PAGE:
As the pinnacles of technology and performance in their respective fields, you can’t get any more advanced than MotoGP and Formula 1 in the motorcycle and automotive worlds, respectively. And when pitted against each other, a Formula 1 car will smoke a MotoGP machine. Interestingly, there are only two circuits that play host to both series – the Sepang circuit in Malaysia and the Circuit of the Americas in Austin, Texas. Information provided by Brembo – brake provider for both MotoGP and Formula 1 – gives us some interesting insights into the dynamics at play during a lap of COTA for both machines.

First, the lap times. In 2015, Nico Rosberg set a fast lap time of the Austin track at 1:40.666. Meanwhile, Andrea Iannone’s fast lap last year was 2:04.251 – a difference of over 20 seconds! Despite the lap time difference, Hiroshi Aoyama was the fastest through the speed trap at 207.6 mph, versus Rosberg’s 206.5 mph.

So how do you account for the massive time difference? There are many factors. Four huge contact patches on the car, aided by monumental downforce from the bodywork, compared to two tiny contact patches on the motorcycle and no aerodynamic downforce play a major factor. But since Brembo is a brake company, let’s look specifically at the aspects of slowing each vehicle down.

Take a look at Brembo’s data below for three specific turns at COTA and the massive difference in time it takes for each vehicle to slow for them:

Formula 1 MotoGP
0.9 seconds Curve 9 braking time 2.2 seconds
1.5 seconds Curve 11 braking time 4.6 seconds
1.4 seconds Curve 12 braking time 5.9 seconds

Less stopping time (combined with mechanical grip provided by the increased contact patches and downforce) means an F1 car is carrying more speed through each corner as well:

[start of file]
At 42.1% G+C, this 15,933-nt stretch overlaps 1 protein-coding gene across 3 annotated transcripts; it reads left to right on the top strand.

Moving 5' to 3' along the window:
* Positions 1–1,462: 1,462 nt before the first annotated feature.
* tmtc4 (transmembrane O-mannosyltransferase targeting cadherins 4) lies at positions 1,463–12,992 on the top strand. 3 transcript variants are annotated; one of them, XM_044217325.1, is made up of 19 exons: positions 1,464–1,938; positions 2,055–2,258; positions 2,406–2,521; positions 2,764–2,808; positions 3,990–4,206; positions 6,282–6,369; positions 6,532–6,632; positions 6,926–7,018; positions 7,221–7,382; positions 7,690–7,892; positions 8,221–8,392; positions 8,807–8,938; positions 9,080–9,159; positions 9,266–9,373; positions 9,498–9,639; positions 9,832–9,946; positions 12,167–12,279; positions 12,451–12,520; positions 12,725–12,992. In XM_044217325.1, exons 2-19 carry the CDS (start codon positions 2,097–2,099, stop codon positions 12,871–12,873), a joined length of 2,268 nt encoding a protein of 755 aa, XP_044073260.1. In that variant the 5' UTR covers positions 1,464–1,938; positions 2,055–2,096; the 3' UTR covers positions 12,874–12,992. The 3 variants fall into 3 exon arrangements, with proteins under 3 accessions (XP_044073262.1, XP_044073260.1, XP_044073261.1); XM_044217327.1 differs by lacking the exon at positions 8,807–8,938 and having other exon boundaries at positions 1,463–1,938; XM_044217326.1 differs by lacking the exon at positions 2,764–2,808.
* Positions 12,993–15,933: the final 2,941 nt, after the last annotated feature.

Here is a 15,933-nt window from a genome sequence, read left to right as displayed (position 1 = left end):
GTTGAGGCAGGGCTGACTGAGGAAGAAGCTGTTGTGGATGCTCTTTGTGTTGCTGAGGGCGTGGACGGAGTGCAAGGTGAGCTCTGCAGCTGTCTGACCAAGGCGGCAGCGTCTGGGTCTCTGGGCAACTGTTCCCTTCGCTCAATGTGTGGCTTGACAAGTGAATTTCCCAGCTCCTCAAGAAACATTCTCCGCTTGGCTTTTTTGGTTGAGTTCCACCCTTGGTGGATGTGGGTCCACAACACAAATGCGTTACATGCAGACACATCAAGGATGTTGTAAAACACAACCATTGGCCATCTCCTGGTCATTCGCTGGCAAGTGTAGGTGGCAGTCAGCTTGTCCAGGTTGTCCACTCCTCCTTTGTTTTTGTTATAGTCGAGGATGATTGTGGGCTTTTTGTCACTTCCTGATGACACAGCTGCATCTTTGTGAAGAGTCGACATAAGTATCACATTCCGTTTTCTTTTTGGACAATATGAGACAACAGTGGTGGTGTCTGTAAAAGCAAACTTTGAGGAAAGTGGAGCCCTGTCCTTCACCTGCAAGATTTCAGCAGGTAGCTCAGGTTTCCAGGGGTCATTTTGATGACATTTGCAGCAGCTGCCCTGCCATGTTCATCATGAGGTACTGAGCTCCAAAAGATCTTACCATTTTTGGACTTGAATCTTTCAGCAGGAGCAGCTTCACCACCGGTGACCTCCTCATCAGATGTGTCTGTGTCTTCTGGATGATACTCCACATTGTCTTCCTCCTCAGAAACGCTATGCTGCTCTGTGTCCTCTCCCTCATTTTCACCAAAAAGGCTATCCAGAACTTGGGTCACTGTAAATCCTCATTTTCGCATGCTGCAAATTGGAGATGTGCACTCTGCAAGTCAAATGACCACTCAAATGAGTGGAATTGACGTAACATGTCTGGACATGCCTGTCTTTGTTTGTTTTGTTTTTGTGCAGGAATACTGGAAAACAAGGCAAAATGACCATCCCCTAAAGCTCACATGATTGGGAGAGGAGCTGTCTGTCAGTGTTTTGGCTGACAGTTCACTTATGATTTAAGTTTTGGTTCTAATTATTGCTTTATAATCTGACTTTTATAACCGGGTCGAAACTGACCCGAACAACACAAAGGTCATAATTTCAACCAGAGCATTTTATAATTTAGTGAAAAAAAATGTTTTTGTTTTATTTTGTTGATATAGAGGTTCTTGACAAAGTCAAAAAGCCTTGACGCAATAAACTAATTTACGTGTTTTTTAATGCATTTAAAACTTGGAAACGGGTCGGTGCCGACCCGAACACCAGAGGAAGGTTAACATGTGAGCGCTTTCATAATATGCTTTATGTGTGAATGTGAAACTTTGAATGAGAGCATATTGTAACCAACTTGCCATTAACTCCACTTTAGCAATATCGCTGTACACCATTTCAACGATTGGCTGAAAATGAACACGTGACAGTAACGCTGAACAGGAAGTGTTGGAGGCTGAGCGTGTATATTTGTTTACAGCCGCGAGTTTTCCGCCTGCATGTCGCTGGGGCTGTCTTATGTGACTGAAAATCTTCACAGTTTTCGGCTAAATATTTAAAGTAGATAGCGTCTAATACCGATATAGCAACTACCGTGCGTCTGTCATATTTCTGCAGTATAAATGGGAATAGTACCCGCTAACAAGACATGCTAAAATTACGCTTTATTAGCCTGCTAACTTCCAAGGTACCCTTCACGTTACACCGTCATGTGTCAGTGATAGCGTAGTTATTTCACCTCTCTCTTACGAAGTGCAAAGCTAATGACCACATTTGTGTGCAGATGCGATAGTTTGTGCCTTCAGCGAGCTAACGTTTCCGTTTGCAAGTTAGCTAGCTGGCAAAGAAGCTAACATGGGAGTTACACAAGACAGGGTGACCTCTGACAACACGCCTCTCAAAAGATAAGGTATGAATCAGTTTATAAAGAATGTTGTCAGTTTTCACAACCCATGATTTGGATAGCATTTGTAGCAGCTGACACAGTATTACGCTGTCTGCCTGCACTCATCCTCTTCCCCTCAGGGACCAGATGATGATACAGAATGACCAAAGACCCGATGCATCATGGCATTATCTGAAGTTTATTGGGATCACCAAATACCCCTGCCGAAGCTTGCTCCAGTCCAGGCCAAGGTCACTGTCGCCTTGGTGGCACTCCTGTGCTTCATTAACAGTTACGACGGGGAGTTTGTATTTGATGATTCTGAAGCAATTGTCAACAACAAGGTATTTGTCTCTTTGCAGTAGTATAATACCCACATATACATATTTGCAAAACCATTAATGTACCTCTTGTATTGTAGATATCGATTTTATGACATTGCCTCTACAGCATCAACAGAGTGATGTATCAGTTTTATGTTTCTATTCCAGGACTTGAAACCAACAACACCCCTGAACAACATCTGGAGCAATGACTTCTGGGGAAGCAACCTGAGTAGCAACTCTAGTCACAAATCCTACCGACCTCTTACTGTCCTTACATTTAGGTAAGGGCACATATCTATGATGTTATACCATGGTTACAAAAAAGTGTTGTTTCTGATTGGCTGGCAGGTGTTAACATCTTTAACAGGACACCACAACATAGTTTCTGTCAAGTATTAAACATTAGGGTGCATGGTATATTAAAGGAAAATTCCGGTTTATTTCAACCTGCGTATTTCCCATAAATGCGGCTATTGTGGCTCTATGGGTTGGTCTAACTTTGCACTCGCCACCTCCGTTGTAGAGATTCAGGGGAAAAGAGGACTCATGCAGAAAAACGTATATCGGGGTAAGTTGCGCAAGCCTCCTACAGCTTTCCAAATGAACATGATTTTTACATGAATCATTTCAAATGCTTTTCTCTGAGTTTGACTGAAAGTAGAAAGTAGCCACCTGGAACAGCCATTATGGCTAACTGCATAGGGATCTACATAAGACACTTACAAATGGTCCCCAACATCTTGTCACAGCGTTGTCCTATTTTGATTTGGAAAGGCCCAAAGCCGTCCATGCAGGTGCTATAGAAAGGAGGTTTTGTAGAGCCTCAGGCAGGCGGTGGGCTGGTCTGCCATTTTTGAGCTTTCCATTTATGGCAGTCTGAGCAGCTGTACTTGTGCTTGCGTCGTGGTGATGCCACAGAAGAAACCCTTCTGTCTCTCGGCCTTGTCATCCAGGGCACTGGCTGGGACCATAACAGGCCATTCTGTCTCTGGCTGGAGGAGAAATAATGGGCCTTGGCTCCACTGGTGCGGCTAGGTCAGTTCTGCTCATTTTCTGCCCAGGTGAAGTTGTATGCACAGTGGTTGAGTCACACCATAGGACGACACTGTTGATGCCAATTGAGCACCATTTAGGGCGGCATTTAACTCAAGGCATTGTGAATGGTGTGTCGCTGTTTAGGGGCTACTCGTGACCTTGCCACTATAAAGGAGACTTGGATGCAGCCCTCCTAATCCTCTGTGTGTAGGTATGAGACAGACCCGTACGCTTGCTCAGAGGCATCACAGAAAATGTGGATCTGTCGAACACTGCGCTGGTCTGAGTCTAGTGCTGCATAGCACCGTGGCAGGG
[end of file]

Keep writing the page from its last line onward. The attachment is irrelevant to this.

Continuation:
Formula 1 MotoGP
73 km/h (45 mph) Curve 1 entrance speed 60 km/h (37 mph)
169 km/h (105 mph) Curve 19 entrance speed 115 km/h (71 mph)
95 km/h (59 mph) Curve 20 entrance speed 75 km/h (47 mph)

Obviously, even bike braking distances are longer at Austin:

Formula 1 MotoGP
126 metres (138 yards) Curve 1 braking distance 206 metres (225 yards)
128 metres (140 yards) Curve 12 braking distance 300 metres (328 yards)
70 metres (77 yards) Curve 19 braking distance 115 metres (126 yards)

Not surprisingly, according to the Brembo engineers that assist the competitions in the field, Austin MotoGP riders spend 23 percent of the race braking while F1 drivers only 18 percent. A difference that determines significantly different lap times.

The explanation is rather simple: the Formula 1 vehicles can immediately discharge the entire braking torque to the ground as they do not have issues with balance while MotoGP riders are required to dose the force as the risk of flipping over a two-wheel vehicle is high.

In addition, the single-seaters have a ground footprint of the four treads that is well over four times that of a MotoGP bike: naturally, the greater the footprint, the greater the opportunity to discharge the braking torque to the ground.

This is why the decelerations that the riders and drivers face are in line with the characteristics of the vehicles that they command.

Formula 1 MotoGP
4g Average deceleration 0.8g
5.7g Maximum deceleration
(Curve 12)
1.8g
  • Old MOron